Finding Wireless Networks
Locating a wireless network is the first step in trying to exploit it. There are two tools that are commonly used in this regard:
Network Stumbler a.k.a NetStumbler – This Windows based tool easily finds wireless signals being broadcast within range – A must have. It also has ability to determine Signal/Noise info that can be used for site surveys. I actually know of one highly known public wireless hotspot provider that uses this utility for their site surveys.
Kismet – One of the key functional elements missing from NetStumbler is the ability to display Wireless Networks that are not broadcasting their SSID. As a potential wireless security expert, you should realize that Access Points are routinely broadcasting this info; it just isn’t being read/deciphered. Kismet will detect and display SSIDs that are not being broadcast which is very critical in finding wireless networks.
Attaching to the Found Wireless Network
Once you’ve found a wireless network, the next step is to try to connect to it. If the network isn’t using any type of authentication or encryption security, you can simply connect to the SSID. If the SSID isn’t being broadcast, you can create a profile with the name of the SSID that is not being broadcast. Of course you found the non-broadcast SSID with Kismet, right? If the wireless network is using authentication and/or encryption, you may need one of the following tools.
Airsnort – This is a very easy to use tool that can be used to sniff and crack WEP keys. While many people bash the use of WEP, it is certainly better than using nothing at all. Something you’ll find in using this tool is that it takes a lot of sniffed packets to crack the WEP key. There are additional tools and strategies that can be used to force the generation of traffic on the wireless network to shorten the amount of time needed to crack the key, but this feature is not included in Airsnort.
CowPatty – This tool is used as a brute force tool for cracking WPA-PSK, considered the “New WEP” for home Wireless Security. This program simply tries a bunch of different options from a dictionary file to see if one ends up matching what is defined as the Pre-Shared Key.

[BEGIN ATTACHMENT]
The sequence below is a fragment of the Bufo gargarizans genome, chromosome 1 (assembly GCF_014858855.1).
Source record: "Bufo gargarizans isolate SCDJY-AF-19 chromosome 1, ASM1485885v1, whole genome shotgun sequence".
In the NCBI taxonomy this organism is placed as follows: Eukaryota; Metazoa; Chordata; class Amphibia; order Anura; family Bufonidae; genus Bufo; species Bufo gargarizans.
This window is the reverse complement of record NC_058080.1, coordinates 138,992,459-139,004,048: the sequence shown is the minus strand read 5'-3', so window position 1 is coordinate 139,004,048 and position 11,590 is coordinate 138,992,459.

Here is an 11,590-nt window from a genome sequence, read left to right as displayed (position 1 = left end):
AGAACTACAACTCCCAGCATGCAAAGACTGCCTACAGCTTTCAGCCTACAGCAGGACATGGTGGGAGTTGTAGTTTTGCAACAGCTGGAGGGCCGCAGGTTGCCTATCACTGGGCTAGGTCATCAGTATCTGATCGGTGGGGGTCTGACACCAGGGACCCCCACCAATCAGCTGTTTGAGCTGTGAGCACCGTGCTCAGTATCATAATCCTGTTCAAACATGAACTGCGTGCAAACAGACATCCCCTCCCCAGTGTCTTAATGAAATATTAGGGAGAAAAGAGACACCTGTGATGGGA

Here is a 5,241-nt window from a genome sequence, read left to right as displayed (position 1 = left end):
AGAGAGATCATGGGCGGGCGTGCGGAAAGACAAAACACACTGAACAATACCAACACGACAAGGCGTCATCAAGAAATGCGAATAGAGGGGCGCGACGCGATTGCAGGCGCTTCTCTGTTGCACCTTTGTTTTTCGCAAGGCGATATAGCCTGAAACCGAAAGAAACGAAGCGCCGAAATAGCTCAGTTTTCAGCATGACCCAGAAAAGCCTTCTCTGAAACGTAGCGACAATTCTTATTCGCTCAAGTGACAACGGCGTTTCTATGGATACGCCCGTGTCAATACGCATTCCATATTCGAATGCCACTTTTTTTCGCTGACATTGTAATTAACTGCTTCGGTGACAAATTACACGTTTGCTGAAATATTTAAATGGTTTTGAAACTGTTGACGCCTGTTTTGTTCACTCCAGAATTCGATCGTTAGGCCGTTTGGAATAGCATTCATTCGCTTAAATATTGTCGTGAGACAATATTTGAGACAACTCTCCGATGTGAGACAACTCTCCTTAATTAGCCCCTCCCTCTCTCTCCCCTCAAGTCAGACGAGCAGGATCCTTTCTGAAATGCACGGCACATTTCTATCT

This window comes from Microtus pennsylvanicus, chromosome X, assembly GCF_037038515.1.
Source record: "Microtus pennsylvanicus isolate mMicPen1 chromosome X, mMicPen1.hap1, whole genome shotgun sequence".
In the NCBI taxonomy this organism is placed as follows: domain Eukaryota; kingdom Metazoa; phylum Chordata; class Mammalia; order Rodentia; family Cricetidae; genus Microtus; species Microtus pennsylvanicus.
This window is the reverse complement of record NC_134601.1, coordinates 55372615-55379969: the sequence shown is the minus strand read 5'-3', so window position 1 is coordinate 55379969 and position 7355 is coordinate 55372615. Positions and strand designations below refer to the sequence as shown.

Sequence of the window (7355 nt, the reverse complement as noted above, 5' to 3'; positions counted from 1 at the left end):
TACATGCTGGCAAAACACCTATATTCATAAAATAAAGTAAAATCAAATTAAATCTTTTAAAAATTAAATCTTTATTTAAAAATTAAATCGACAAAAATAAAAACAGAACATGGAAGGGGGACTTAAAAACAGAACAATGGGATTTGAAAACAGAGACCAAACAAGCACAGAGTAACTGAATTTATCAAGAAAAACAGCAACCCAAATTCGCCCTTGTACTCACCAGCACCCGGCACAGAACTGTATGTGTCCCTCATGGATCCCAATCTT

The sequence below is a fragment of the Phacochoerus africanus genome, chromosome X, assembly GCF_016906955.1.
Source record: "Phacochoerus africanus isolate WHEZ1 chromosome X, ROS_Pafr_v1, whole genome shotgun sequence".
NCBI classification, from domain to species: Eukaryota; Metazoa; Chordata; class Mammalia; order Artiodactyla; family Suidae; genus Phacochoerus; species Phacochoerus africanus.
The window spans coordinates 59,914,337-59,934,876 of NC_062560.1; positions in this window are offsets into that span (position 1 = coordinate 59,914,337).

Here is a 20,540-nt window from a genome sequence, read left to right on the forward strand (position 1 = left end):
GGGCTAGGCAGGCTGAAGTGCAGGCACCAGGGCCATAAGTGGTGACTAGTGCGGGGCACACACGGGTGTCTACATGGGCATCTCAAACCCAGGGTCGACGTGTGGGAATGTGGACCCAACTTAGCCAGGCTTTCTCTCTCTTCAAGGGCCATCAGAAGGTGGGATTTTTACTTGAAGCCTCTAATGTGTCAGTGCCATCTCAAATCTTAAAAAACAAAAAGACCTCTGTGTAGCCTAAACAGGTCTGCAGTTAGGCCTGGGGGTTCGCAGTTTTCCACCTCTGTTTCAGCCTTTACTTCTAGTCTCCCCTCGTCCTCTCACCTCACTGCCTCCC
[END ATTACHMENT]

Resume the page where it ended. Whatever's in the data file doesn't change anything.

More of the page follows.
ASLeap – If a network is using LEAP, this tool can be used to gather the authentication data that is being passed across the network, and these sniffed credentials can be cracked. LEAP doesn’t protect the authentication like other “real” EAP types, which is the main reason why LEAP can be broken.
Sniffing Wireless Data
Whether you are directly connected to a wireless network or not, if there is wireless network in range, there is data flying through the air at any given moment. You will need a tool to be able to see this data.
Wireshark (formerly Ethereal) – While there has been much debate on the proper way to pronounce this utility, there is no question that it is an extremely valuable tool. Ethereal can scan wireless and Ethernet data and comes with some robust filtering capabilities. It can also be used to sniff-out 802.11 management beacons and probes and subsequently could be used as a tool to sniff-out non-broadcast SSIDs.
The aforementioned utilities, or similar ones, will be necessities in your own wireless security toolkit. The easiest way to become familiar with these tools is to simply use them in a controlled lab environment. And cost is no excuse as all of these tools are available freely on the Internet.
Protecting Against These Tools
Just as it’s important to know how to utilize the aforementioned tools, it is important to know best practices on how to secure your Wireless Network Against these tools.
NetStumbler – Do not broadcast your SSID. Ensure your WLAN is protected by using advanced Authentication and Encryption.
Kismet – There’s really nothing you can do to stop Kismet from finding your WLAN, so ensure your WLAN is protected by using advanced Authentication and Encryption
Airsnort – Use a 128-bit, not a 40-bit WEP encryption key. This would take longer to crack. If your equipment supports it, use WPA or WPA2 instead of WEP (may require firmware or software update).
Cowpatty – Use a long and complex WPA Pre-Shared Key. This type of key would have less of a chance of residing in a dictionary file that would be used to try and guess your key and/or would take longer. If in a corporate scenario, don’t use WPA with Pre-Shared Key, use a good EAP type to protect the authentication and limit the amount of incorrect guesses that would take place before the account is locked-out. If using certificate-like functionality, it could also validate the remote system trying to gain access to the WLAN and not allow a rogue system access.
ASLeap – Use long and complex credentials, or better yet, switch to EAP-FAST or a different EAP type.
Ethereal – Use encryption, so that anything sniffed would be difficult or nearly impossible to break. WPA2, which uses AES, is essentially unrealistic to break by a normal hacker. Even WEP will encrypt the data. When in a Public Wireless Hotspot (which generally do not offer encryption), use application layer encryption, like Simplite to encrypt your IM sessions, or use SSL. For corporate users, use IPSec VPN with split-tunneling disabled. This will force all traffic leaving the machine through an encrypted tunnel that would be encrypted with DES, 3DES or AES.